Letters from Claudine André 1: Educational Materials for the Ilonga Mpôo
FROM THE ARCHIVES: In the summer of 2008, Claudine André, founder of the sanctuary, was preparing for the world's first release of bonobos back to the wild. She was negotiating with the Ilonga Mpôo tribe to secure long-term protection for bonobos and bonobo habitat. She was offering educational materials, health care, and other support, and in exchange, they would agree to protect bonobos on their sacred lands. The first few times Claudine and her team traveled from Kinshasa to Basankusu they ran into some trouble. In the following letter (slightly edited) she shares her excitement as they board their plane.
"This time, it’s no longer just a dream: we're setting off! Finally! Pierrot and I had to be
seated and buckled up in the plane before we really believed it! Keep in mind, we'd already had to endure three failed attempts, one of which we abandoned during the final phase (our bags had even been registered). The crisis and rising fuel prices in the DRC greatly reduced our number of fellow passengers able to pay the $840 dollars for a round-trip ticket from Kinshasa to Basankusu!
On board, we have our precious cargo: all the textbooks, educational materials, and notebooks for the seven schools of the Ilonga Mpôo, the future guardians of the bonobos that will be reintroduced into a part of their forest next year. My first worry had always been to support them in their quest: to educate their children despite their isolation. Our association, ABC, did everything in its power to help this educational dream come true.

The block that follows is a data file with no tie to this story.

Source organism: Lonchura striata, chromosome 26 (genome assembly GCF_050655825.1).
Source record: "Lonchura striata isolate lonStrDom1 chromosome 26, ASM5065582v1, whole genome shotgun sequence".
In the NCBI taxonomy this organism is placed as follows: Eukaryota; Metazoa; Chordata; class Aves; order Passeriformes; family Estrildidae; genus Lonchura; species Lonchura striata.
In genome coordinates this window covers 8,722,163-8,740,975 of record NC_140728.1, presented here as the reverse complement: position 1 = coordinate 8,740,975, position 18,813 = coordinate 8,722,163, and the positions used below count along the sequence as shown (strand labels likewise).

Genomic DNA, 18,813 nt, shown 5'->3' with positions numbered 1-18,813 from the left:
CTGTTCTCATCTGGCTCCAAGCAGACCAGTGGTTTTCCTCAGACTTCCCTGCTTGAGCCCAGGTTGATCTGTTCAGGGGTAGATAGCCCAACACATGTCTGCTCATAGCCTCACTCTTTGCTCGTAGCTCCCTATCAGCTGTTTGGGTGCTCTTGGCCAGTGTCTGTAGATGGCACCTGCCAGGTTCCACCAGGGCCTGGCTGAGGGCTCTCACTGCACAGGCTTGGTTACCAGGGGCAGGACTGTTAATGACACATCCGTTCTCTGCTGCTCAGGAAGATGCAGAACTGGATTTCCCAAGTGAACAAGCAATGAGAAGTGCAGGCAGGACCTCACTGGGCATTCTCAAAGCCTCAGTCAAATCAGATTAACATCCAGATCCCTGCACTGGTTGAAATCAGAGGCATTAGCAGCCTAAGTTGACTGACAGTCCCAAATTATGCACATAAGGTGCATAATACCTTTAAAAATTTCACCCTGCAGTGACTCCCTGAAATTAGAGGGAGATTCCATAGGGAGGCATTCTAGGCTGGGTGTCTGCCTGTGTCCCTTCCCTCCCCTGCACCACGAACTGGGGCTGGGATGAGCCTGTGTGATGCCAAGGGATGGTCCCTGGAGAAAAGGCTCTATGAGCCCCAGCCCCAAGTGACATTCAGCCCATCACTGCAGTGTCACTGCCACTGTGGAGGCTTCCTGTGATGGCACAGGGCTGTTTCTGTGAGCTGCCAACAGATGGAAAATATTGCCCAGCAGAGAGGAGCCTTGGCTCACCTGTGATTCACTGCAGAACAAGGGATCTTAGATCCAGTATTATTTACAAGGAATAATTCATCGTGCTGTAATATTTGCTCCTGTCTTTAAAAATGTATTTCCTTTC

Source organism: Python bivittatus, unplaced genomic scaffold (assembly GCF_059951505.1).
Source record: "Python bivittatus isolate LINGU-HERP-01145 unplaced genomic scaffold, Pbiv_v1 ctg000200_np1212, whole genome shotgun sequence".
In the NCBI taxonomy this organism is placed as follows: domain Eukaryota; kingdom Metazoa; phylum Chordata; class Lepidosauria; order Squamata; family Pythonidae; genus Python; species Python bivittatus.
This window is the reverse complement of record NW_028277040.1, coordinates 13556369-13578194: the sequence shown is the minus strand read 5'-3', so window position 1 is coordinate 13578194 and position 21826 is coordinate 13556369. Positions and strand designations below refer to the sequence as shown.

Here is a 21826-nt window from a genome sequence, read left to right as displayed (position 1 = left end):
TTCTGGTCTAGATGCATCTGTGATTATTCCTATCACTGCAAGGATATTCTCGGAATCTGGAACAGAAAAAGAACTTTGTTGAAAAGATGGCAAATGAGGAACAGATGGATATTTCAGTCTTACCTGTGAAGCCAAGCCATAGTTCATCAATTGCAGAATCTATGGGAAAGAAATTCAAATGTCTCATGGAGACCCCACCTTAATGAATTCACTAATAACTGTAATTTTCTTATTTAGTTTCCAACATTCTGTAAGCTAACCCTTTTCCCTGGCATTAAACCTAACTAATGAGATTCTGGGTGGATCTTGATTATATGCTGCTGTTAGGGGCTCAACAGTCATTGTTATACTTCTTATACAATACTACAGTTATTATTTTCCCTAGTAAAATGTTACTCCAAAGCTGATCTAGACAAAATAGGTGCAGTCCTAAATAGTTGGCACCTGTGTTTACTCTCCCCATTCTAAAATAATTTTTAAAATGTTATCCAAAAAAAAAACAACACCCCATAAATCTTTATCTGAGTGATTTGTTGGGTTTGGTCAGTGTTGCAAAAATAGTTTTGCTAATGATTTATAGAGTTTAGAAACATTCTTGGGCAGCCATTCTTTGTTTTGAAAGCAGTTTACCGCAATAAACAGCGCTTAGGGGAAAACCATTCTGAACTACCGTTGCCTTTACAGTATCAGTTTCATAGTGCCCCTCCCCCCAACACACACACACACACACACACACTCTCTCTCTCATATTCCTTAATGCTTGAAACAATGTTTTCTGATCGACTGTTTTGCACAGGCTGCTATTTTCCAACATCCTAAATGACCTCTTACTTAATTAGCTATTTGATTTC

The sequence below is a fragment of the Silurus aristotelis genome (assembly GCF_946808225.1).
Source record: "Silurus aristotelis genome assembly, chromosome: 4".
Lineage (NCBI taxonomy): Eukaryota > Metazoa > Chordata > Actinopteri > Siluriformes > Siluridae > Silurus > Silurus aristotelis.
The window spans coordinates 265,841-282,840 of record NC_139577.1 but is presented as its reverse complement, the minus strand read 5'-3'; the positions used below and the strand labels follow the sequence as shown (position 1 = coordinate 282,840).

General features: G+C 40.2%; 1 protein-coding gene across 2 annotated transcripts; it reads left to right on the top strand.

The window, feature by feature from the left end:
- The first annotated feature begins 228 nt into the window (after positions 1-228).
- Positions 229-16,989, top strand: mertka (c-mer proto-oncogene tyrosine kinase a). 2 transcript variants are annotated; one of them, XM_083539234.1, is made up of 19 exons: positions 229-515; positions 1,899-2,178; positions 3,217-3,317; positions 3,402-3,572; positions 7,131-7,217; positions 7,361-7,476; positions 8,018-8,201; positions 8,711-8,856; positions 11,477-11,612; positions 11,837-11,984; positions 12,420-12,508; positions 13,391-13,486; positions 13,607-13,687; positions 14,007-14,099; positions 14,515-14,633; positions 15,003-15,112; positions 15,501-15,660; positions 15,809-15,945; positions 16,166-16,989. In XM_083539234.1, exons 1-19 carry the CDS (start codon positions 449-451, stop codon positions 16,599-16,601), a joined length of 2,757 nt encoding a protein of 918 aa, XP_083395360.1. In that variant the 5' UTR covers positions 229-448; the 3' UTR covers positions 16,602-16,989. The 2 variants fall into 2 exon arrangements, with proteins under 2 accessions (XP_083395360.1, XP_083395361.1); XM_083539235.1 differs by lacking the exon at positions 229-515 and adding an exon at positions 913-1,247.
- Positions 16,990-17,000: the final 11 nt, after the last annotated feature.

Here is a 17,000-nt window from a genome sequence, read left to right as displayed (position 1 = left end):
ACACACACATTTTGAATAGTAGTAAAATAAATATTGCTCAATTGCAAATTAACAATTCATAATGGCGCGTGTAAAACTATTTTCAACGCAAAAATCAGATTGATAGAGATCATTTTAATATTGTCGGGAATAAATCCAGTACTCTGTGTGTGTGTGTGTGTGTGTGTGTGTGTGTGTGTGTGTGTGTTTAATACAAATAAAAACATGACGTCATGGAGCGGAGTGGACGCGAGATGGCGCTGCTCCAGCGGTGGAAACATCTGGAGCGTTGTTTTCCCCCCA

The French government responded positively to our request, so the supplies were purchased and we will now be able to ensure a real school year for the Mpôo children! We'll also be giving them blackboards and chalk, and maybe we'll even find a way of making some new school
benches to replace the bamboo ones the children are using now. On board the Filair Antonov-24, our parcels were everywhere, under every seat! I had some under my knees and on my feet ... (Here, everything is possible!)
A big welcoming committee was awaiting us in Basankusu, where we were to finalize the
cooperation agreements with the chiefs of the Ilonga Mpôo. They officially pledged to become the guardians of the bonobos, while continuing to enjoy their full rights in the forest. Only in the zone we're marking off as Ekolo ya Bonobo will there be a total ban on hunting.
We flew over the great Maï-Ndombe Lake, which showed a beautiful contrast between its black waters and white, sandy beaches. All around it, as far as the eye could reach, the impenetrable, dense forest that the bonobos call home stretched out in every direction.